In 1858, Yukichi Fukuzawa established a school for Western studies in Edo, the former name of Tokyo. On February 9, 1860, the Tokugawa shogunate sent the first Japanese diplomatic mission to the United States and Fukuzawa was aboard the ship, Kanrin Maru, which escorted the USS Powhatan upon which the Japanese embassy traveled. The objective of the diplomatic mission was to ratify the new Treaty of Friendship, Commerce, and Navigation between the United States and Japan. After the Japanese embassy’s stay in San Francisco, the USS Powhatan continued with the embassy to Washington, DC, where they met President James Buchanan, and also visited Philadelphia and New York City. The embassy returned to Japan on November 9, 1860. Fukuzawa’s experiences with the first Japanese embassy had a profound impact on his views of education, and in 1868, Fukuzawa changed the name of the school to Keio Gijuku, a leading institute in Japanese higher education.
One hundred and sixty-three years after Fukuzawa’s trip to San Francisco, a student delegation of 14 students from Keio University visited the San Francisco Bay Area in September 2023. The students were part of Keio University’s Global Passport Program (GPP) and represented the Faculty of Business and Commerce, Faculty of Law, Faculty of Letters, and Faculty of Policy Management. The delegation was led by Professor and GPP Chair Naoko Moriyoshi, Professor Noriyoshi Yanase, and Associate Professor Nobuhiko Kijima, all with the Faculty of Business and Commerce; and assisted by Misako Sack, a graduate of Keio University who lives in the San Francisco Bay Area.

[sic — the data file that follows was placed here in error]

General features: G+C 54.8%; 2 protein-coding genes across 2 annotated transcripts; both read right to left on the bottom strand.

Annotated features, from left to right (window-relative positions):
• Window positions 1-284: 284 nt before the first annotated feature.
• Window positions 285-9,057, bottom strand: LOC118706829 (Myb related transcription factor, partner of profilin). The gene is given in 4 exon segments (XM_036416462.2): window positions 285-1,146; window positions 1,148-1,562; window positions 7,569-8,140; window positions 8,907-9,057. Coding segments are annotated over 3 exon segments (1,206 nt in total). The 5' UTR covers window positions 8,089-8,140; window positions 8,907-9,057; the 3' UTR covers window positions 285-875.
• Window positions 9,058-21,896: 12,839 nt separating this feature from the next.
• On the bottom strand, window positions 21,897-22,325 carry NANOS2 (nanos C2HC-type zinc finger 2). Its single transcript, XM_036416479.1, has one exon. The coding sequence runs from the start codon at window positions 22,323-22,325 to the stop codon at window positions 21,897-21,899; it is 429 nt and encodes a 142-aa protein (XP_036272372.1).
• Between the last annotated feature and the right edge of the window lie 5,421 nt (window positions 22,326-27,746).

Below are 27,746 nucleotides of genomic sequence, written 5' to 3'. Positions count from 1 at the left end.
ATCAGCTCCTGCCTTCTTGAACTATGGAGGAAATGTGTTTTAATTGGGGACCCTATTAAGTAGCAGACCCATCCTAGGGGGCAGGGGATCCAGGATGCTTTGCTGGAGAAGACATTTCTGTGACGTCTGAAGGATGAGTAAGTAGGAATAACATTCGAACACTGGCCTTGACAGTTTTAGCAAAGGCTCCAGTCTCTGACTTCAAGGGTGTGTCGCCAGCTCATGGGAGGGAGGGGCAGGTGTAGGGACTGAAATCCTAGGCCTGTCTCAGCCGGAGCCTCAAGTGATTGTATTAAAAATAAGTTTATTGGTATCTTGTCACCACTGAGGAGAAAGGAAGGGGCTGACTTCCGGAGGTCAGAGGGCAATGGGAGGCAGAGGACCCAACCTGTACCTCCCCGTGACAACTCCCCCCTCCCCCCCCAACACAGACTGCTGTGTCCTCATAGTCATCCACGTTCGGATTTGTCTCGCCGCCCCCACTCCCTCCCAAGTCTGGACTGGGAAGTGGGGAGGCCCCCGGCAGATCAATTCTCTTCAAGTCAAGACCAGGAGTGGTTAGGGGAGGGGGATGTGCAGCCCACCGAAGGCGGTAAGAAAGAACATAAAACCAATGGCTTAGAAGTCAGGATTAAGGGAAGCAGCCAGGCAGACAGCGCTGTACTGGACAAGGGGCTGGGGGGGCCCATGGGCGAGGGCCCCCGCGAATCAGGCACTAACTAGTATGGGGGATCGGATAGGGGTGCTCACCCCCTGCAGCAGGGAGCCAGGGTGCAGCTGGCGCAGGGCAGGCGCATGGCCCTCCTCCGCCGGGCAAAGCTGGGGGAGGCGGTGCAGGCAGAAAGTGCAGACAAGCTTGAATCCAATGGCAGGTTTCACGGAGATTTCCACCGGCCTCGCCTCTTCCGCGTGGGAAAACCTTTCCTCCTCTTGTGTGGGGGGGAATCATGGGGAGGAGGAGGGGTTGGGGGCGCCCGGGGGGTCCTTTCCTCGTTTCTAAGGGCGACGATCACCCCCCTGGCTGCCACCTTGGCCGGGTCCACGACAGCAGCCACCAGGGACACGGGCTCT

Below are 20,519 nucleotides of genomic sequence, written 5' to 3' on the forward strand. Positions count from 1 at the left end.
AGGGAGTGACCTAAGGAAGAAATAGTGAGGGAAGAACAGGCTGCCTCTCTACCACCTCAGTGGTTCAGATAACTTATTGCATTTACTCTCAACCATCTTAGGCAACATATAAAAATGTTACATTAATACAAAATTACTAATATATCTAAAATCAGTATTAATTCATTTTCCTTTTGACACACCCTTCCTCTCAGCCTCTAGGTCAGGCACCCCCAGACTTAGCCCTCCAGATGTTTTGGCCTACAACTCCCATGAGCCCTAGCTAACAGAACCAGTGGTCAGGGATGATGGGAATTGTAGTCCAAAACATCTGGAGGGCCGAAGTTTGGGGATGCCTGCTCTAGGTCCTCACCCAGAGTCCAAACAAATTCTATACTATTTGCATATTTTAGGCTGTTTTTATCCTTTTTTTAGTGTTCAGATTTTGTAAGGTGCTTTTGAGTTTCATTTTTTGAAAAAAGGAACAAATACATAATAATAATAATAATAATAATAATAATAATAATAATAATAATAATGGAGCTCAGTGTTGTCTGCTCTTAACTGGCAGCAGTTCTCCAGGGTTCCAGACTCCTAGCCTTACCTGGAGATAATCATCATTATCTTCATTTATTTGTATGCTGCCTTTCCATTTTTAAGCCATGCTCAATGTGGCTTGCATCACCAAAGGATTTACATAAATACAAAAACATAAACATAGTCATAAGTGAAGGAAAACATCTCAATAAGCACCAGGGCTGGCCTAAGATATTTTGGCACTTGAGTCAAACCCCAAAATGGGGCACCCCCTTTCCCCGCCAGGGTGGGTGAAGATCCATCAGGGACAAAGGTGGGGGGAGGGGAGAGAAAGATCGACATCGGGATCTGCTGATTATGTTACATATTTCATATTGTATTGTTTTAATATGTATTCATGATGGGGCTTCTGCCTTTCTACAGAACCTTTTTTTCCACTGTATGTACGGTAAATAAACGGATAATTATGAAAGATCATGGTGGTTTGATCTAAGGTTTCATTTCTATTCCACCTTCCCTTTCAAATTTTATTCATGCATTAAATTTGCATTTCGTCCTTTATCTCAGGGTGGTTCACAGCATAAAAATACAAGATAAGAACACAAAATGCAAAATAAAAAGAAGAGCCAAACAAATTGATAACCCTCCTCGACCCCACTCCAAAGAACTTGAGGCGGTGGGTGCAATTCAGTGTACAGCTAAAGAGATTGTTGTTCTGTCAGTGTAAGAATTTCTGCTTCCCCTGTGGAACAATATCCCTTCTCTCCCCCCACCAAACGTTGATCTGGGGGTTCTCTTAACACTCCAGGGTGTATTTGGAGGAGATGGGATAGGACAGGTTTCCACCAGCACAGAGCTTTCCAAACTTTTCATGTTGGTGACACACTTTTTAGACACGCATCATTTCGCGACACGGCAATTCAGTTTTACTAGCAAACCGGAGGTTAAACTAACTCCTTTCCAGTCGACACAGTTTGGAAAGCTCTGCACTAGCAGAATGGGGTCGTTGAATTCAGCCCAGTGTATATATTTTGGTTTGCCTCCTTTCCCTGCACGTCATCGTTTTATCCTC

The Global Passport Program, which is offered in English, is a two-term program of Keio University for junior and senior students that started in 2014 and managed by the Faculty of Business and Commerce to cultivate global leaders. A one-week overseas study program for selected students is one of the highlights of the GPP. During the recent one-week overseas study program, I had the chance to meet the student delegation at U.C. Berkeley on September 12 (photo above courtesy Global Passport Program, Keio University), and at Stanford University on September 15. At U.C. Berkeley, I was joined by KC Mukai, Assistant Director, Parent and Family Philanthropy, Berkeley Cal Parents & Families. KC (front row center in photo above) and I informally spoke with the Keio students, and KC had the chance to share her experiences as the reigning 2023 Northern California Cherry Blossom Festival Queen and her identity as a Japanese and Chinese American.
At Stanford, I had the honor of giving a lecture on “What Does It Mean to Be a Global Citizen?” While preparing my lecture, I was aware of the long history and strong synergy between Keio University and Stanford University. I located an article in the April 18, 1914 edition of The Daily Palo Alto about the Stanford-Keio baseball game that was played at Stanford. Numerous sporting events have been held between Keio and Stanford.